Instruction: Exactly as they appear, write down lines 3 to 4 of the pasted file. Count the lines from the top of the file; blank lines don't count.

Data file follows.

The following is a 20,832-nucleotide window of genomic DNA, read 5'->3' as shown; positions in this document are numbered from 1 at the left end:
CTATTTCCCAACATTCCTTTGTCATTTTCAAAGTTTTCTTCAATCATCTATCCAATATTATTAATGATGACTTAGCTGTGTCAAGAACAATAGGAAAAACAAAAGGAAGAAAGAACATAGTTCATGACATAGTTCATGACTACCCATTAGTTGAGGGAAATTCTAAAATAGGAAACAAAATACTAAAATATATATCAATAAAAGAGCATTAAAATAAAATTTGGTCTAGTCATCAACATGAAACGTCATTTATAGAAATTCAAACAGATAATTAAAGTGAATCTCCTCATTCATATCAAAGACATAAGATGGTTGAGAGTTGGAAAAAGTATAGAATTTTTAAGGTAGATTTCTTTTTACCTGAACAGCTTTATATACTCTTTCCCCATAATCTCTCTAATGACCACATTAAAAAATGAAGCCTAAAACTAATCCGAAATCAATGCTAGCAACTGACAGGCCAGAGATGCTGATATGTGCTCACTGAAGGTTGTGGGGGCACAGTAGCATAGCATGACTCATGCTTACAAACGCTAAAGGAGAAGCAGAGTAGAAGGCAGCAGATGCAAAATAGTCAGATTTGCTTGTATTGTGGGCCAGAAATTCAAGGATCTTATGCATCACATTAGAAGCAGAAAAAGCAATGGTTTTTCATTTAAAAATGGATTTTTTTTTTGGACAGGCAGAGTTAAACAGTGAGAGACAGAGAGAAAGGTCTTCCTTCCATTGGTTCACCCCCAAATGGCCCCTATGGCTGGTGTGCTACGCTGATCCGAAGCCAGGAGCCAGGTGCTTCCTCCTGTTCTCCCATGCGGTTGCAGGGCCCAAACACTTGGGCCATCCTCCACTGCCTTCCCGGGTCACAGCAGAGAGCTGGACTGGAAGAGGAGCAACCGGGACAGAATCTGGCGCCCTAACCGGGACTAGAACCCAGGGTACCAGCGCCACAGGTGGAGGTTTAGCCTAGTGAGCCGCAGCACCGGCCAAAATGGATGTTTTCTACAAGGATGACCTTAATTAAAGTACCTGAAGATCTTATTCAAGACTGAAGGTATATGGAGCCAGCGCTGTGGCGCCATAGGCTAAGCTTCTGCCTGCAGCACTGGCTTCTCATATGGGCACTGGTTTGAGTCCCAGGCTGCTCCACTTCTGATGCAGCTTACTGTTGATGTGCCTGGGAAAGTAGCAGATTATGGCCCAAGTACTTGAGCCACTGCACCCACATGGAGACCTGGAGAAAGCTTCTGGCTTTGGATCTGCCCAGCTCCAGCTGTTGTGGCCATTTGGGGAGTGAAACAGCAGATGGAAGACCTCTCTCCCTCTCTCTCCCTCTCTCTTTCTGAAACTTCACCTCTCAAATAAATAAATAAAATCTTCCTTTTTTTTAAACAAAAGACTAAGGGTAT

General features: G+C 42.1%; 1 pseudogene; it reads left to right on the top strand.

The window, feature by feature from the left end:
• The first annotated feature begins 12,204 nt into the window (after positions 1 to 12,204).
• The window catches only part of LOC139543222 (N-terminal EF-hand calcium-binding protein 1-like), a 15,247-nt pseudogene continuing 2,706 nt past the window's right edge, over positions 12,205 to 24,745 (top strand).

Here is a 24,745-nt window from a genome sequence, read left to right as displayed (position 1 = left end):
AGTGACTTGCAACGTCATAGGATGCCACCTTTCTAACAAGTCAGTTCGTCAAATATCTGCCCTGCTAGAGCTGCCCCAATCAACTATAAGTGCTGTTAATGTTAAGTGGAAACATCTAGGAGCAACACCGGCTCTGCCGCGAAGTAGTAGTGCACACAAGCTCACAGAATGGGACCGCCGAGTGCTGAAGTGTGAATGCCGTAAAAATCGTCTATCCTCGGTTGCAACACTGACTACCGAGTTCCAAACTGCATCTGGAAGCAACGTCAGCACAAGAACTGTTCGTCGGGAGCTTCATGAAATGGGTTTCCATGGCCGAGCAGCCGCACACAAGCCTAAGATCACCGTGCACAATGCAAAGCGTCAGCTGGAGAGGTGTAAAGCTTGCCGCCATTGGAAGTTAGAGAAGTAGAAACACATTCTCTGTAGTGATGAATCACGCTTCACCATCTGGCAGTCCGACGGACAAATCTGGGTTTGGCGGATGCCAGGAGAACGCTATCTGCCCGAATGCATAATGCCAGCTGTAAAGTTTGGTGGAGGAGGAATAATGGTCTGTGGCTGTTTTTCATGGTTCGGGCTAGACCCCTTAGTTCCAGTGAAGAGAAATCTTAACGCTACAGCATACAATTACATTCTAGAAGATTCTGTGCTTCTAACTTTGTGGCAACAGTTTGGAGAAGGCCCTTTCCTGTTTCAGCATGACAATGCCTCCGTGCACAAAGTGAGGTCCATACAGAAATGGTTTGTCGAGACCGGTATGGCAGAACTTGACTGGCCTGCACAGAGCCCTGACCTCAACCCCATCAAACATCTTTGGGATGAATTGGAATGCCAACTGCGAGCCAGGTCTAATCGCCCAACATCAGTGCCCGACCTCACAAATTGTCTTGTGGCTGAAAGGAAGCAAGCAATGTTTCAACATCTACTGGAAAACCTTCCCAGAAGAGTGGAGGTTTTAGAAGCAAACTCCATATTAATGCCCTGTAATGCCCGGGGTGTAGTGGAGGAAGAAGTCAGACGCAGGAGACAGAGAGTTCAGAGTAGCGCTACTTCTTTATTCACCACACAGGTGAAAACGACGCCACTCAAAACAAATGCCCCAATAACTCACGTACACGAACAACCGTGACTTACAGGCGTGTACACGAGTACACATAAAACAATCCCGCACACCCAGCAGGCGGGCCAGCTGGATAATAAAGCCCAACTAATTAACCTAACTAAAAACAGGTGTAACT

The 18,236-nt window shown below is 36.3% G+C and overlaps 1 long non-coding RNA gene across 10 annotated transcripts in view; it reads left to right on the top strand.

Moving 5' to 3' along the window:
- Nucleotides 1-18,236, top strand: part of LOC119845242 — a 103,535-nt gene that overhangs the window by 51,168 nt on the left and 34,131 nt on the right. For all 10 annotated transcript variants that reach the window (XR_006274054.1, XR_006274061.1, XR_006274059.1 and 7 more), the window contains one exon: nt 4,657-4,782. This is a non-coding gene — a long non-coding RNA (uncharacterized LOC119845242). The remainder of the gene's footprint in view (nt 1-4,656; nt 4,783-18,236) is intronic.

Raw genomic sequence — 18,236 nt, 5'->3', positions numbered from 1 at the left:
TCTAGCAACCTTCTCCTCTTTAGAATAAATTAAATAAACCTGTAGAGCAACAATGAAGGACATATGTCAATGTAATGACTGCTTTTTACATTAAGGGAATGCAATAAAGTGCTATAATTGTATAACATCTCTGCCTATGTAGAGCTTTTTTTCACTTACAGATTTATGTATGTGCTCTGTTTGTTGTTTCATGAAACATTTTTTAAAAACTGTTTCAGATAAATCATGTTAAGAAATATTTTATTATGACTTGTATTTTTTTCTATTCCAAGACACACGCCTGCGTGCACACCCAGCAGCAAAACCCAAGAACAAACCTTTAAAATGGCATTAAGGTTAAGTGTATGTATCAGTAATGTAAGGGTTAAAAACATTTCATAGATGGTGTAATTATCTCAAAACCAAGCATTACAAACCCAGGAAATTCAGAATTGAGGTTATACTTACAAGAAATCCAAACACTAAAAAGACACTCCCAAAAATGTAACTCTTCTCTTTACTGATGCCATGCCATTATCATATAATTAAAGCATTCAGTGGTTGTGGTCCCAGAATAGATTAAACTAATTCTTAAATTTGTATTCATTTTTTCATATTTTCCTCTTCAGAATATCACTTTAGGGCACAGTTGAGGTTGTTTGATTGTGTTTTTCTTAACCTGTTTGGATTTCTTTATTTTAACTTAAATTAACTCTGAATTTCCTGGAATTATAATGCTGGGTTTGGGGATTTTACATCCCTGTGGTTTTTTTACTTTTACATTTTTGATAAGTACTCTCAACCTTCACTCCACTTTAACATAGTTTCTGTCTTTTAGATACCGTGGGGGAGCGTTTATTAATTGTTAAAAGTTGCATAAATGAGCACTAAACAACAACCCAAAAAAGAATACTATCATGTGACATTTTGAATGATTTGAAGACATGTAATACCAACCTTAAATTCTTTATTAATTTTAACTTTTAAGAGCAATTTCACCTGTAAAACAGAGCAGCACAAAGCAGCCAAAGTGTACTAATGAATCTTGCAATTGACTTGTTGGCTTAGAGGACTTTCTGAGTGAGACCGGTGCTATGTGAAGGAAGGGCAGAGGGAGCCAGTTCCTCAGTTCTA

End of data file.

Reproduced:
General features: G+C 42.1%; 1 pseudogene; it reads left to right on the top strand.

The window, feature by feature from the left end: